Points of Controversy

4.1. As to whether a Layman may be Arahant

Controverted Point: That a layman may be Arahant.

Theravādin: You say the layman may be Arahant. But you imply therewith that the Arahant has the layman’s fetters. “No,” you say, “they do not exist for him.” Then how can a layman be Arahant? Now for the Arahant the lay-fetters are put away, cut off at the root, made as the stump of a palm tree, incapable of renewed life or of coming again to birth. Can you say that of a layman?

You admit that there was never a layman who, as such without putting away his lay-fetters, made an end in this very life of all sorrow. Is there not a Suttanta in which the Wanderer Vacchagotta addressed the Exalted One thus:

“Is there now, O Gotama, any layman who, without having put away the layman’s fetters, makes at death an end of Suffering?” And to whom the Exalted One said: “No, Vacchagotta, there is none.”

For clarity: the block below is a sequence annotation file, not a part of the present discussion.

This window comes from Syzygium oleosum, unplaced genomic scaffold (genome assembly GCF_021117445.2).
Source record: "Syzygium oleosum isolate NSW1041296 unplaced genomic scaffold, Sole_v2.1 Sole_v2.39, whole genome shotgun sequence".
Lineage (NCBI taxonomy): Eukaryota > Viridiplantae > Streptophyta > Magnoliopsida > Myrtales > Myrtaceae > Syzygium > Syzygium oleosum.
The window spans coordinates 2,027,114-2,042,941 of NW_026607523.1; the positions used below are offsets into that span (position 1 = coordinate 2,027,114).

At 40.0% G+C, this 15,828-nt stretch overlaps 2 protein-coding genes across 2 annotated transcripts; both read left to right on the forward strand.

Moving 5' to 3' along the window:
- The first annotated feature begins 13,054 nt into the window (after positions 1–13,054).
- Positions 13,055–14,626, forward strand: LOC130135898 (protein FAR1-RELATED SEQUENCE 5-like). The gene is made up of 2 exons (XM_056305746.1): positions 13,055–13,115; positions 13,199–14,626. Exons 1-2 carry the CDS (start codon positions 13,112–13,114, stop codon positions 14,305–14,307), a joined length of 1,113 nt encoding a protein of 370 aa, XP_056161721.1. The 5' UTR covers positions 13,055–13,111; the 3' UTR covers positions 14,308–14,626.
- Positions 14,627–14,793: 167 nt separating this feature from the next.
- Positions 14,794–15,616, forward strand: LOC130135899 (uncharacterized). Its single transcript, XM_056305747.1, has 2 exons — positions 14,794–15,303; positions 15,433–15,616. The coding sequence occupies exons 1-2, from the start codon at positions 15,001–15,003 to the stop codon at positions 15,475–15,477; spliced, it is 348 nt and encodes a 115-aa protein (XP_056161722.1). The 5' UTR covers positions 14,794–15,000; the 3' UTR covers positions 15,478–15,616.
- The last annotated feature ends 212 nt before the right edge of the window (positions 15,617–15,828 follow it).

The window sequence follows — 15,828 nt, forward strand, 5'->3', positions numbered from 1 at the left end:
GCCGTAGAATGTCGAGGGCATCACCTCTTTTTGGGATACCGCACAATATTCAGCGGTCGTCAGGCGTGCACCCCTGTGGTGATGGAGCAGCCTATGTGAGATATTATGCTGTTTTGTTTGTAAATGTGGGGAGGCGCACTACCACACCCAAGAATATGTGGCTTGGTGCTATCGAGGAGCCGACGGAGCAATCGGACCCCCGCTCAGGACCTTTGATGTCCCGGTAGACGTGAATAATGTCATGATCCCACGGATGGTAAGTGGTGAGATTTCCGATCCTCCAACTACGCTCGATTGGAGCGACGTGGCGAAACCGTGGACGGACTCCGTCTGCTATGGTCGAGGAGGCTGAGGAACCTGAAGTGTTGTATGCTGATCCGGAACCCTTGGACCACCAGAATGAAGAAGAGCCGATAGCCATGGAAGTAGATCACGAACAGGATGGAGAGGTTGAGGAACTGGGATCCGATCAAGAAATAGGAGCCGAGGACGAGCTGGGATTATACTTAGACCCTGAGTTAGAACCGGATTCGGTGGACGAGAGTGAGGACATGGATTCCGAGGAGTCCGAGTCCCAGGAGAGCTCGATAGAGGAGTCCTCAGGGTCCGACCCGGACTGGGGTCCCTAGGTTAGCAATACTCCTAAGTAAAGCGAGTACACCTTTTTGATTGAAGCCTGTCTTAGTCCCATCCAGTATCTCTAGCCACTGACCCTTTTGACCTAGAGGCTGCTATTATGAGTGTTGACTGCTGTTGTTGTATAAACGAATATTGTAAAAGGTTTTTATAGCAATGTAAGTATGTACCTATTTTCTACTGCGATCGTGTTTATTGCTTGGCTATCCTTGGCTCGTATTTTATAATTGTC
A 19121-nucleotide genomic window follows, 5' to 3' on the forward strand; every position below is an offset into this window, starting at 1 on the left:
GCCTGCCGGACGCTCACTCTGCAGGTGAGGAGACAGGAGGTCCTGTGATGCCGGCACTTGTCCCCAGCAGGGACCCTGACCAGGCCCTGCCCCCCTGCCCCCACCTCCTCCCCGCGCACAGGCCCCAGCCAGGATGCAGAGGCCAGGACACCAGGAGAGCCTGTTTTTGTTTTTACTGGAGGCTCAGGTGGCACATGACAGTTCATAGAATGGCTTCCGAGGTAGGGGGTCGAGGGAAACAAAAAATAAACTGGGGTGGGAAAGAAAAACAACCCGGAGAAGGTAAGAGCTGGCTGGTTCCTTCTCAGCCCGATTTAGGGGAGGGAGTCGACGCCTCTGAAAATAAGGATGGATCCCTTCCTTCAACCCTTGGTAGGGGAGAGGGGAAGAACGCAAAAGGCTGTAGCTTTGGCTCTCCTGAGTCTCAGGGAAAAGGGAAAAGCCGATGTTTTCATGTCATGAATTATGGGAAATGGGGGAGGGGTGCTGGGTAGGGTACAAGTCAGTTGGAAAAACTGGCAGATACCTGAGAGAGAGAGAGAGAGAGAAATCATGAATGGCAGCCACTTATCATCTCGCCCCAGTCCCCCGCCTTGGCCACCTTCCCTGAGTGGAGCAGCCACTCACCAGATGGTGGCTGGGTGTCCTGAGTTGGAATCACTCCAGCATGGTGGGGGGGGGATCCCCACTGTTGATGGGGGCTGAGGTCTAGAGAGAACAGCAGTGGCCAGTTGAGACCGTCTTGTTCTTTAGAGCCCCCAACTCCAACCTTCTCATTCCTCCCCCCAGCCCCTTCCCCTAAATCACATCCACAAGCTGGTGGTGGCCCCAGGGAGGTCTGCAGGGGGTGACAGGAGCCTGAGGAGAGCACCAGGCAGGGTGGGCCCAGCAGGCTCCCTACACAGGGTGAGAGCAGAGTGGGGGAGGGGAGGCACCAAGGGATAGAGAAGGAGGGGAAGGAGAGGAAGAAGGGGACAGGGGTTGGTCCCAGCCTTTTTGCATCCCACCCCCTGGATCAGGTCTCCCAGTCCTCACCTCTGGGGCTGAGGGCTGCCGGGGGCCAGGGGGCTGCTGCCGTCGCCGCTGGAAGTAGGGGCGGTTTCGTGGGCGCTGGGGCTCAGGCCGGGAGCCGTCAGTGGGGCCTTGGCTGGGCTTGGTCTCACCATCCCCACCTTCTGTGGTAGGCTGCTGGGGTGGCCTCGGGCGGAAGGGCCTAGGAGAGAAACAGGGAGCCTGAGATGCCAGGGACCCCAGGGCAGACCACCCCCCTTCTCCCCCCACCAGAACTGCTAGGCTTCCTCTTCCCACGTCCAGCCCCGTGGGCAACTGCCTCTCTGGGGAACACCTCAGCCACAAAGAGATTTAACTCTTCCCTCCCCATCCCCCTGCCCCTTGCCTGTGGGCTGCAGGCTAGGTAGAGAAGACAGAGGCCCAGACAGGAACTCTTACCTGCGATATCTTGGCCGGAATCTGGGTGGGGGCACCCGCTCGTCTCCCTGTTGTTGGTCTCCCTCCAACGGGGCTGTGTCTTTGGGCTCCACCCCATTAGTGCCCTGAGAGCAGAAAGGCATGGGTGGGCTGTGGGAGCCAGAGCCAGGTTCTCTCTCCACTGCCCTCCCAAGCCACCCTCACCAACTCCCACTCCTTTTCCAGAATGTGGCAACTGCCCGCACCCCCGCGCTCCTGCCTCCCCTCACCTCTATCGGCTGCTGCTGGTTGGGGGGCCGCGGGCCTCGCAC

Again, in affirming your proposition, you imply that an Arahant may carry on sexual relations, may suffer such matters to come into his life, may indulge in a home encumbered with children, may seek to enjoy sandalwood preparations of Kāsī, may wear wreaths, use perfumes and ointments, may accept gold and silver, may acquire goats and sheep, poultry and pigs, elephants, cattle, horses and mares, partridges, quails, peacocks and pheasants, may wear an attractively swathed head-dress, may wear white garments with long skirts, may be a house-dweller all his life—which of course you deny.

Uttarapāthakas: Then, if my proposition be wrong, how is it that Yasa of the clans, Uttiya the householder, Setu the Brahmin youth, attained Arahantship in all the circumstances of life in the laity?